Papa John’s Apologizes for Blaming Declining Sales on NFL Protests
Papa John’s has issued an apology for blaming poor sales on pro athletes’ “Take a Knee” protests. On a conference call announcing third-quarter earnings, CEO John Schnatter said, “The NFL has hurt us by not resolving the current debacle to the players’ and owners’ satisfaction. NFL leadership has hurt Papa John’s shareholders.” But multiple other pizza companies disclosed that the demonstrations haven’t hurt their sales at all.
“The statements made on our earnings call were describing the factors that impact our business and we sincerely apologize to anyone that thought they were divisive. That definitely was not our intention,” the chain wrote on its national Twitter page.
The thread continues: “We believe in the right to protest inequality and support the players’ movement to create a new platform for change. We also believe together, as Americans, we should honor our anthem. There is a way to do both. We will work with the players and league to find a positive way forward.”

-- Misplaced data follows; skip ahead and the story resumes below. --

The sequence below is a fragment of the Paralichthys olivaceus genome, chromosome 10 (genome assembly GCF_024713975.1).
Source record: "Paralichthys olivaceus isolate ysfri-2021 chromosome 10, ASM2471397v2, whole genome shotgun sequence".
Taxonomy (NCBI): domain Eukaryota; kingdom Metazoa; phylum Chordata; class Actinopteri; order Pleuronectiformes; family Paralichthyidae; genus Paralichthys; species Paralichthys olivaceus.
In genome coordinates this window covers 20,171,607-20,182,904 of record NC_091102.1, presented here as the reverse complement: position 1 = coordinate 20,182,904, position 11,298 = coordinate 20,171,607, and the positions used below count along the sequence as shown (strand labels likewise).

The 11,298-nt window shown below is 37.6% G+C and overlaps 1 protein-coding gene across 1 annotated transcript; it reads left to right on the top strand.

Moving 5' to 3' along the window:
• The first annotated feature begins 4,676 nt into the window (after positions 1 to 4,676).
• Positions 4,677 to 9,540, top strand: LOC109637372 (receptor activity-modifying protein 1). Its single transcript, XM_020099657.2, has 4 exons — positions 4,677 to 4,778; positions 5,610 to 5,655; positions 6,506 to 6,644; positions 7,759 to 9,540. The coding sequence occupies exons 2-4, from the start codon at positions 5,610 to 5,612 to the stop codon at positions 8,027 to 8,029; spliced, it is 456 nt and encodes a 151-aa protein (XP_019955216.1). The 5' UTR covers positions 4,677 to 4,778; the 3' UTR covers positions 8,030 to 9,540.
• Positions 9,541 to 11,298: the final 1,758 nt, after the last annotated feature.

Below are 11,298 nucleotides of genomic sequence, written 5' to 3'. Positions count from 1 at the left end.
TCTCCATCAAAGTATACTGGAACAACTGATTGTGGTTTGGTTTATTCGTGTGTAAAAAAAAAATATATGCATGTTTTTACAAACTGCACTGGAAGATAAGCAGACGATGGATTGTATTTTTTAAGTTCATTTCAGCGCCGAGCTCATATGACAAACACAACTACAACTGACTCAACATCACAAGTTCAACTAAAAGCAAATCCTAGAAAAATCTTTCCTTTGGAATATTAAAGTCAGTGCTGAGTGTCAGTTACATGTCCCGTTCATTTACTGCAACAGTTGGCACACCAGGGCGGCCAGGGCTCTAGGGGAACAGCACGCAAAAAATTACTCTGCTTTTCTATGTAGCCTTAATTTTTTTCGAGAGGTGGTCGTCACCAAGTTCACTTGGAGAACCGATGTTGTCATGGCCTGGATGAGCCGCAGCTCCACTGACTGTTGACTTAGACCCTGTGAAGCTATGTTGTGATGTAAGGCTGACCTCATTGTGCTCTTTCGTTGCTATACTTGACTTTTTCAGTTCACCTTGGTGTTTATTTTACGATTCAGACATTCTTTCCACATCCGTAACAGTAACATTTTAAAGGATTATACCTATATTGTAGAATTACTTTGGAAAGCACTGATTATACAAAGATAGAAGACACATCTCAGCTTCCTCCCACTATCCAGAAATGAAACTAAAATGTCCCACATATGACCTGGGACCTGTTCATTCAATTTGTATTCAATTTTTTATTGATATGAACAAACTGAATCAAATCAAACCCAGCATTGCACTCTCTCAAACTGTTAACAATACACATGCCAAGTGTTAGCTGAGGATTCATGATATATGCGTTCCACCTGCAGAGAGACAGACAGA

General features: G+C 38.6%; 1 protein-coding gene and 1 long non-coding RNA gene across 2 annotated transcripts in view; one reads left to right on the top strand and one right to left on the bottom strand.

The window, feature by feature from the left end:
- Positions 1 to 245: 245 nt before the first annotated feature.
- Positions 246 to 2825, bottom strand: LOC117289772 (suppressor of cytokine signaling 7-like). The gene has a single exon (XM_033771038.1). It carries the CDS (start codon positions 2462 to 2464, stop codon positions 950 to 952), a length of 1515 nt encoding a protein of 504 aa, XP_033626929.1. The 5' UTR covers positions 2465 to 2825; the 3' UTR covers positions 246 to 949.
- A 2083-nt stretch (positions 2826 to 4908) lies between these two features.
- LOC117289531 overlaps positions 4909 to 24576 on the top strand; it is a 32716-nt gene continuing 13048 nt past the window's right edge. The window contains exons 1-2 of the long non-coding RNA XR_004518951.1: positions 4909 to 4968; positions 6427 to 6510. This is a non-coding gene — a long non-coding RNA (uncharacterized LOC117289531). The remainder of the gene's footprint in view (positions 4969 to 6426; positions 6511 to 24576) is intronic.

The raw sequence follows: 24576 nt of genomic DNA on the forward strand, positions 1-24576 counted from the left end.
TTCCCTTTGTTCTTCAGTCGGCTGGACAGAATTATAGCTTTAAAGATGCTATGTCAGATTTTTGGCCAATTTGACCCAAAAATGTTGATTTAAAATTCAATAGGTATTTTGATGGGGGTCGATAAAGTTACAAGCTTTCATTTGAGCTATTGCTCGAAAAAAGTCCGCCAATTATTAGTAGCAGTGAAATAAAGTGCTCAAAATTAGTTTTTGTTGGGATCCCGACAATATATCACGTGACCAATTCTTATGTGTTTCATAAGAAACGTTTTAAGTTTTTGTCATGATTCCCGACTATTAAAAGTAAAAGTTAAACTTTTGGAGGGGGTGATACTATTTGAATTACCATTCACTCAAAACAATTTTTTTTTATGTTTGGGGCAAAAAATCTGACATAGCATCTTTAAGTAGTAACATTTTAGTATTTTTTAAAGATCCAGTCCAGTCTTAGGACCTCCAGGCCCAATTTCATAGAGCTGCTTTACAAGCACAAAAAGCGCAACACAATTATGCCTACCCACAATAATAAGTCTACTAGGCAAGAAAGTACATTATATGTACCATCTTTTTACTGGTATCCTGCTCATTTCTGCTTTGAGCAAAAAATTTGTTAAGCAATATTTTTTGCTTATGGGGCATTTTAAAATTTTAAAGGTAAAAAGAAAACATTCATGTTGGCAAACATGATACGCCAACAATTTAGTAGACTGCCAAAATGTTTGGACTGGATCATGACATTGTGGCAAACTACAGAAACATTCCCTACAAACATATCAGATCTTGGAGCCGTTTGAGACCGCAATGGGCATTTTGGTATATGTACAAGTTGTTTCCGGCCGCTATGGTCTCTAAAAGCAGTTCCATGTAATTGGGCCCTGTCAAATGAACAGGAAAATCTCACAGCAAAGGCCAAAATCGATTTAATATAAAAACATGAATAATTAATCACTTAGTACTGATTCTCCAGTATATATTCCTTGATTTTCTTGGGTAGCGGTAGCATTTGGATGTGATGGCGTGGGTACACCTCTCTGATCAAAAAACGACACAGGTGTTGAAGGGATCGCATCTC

Papa John’s says it’s open to ideas from all “except neo-Nazis — (middle finger emoji) those guys.” The chain has been trying to distance itself from xenophobes after website The Daily Stormer labeled it as the “official pizza of the alt-right.”
So far, social media has welcomed the apology with open arms. Jason Kint, CEO of Digital Content Next, writes, “Interesting approach. The fact they even needed to say this about neo-Nazis is telling on where we are now. I wonder how many people were involved in the decision of the middle finger emoji.”
Ashley Feinberg, senior reporter at Huffington Post, says there is “truly nothing I love more than a brand being forced to clarify that it’s not a Nazi.”
Phil Barber, a sports columnist for The Press Democrat in Santa Rosa, California, poked fun at the current controversy surrounding Fox News’ Sean Hannity and Keurig coffee machines: “Uh-oh, get ready for the Keurigs flying through Papa John’s windows.”
And John Hendrickson, deputy editor at Esquire, remixed the pizzeria’s famous tagline: “Better ingredients, fewer Nazis. Papa John’s.”